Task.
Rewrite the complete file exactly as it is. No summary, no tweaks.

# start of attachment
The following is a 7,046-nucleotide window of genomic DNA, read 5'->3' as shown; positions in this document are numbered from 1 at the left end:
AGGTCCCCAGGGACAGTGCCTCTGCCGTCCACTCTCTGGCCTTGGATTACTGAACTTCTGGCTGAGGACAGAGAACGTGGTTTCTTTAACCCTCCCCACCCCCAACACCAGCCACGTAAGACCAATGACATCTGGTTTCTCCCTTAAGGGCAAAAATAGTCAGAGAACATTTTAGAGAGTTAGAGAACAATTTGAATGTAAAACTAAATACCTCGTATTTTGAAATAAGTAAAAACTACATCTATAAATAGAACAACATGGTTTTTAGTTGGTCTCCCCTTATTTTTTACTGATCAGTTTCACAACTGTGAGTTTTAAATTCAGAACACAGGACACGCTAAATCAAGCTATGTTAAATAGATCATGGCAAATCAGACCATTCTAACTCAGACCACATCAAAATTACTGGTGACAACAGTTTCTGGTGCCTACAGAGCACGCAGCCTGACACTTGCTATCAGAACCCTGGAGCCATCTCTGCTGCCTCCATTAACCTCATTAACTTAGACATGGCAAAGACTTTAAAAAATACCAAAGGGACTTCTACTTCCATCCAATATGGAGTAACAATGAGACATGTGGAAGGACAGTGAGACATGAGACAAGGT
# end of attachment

The following is a 7,046-nucleotide window of genomic DNA, read 5'->3' as shown; positions in this document are numbered from 1 at the left end:
AGGTCCCCAGGGACAGTGCCTCTGCCGTCCACTCTCTGGCCTTGGATTACTGAACTTCTGGCTGAGGACAGAGAACGTGGTTTCTTTAACCCTCCCCACCCCCAACACCAGCCACGTAAGACCAATGACATCTGGTTTCTCCCTTAAGGGCAAAAATAGTCAGAGAACATTTTAGAGAGTTAGAGAACAATTTGAATGTAAAACTAAATACCTCGTATTTTGAAATAAGTAAAAACTACATCTATAAATAGAACAACATGGTTTTTAGTTGGTCTCCCCTTATTTTTTACTGATCAGTTTCACAACTGTGAGTTTTAAATTCAGAACACAGGACACGCTAAATCAAGCTATGTTAAATAGATCATGGCAAATCAGACCATTCTAACTCAGACCACATCAAAATTACTGGTGACAACAGTTTCTGGTGCCTACAGAGCACGCAGCCTGACACTTGCTATCAGAACCCTGGAGCCATCTCTGCTGCCTCCATTAACCTCATTAACTTAGACATGGCAAAGACTTTAAAAAATACCAAAGGGACTTCTACTTCCATCCAATATGGAGTAACAATGAGACATGTGGAAGGACAGTGAGACATGAGACAAGGT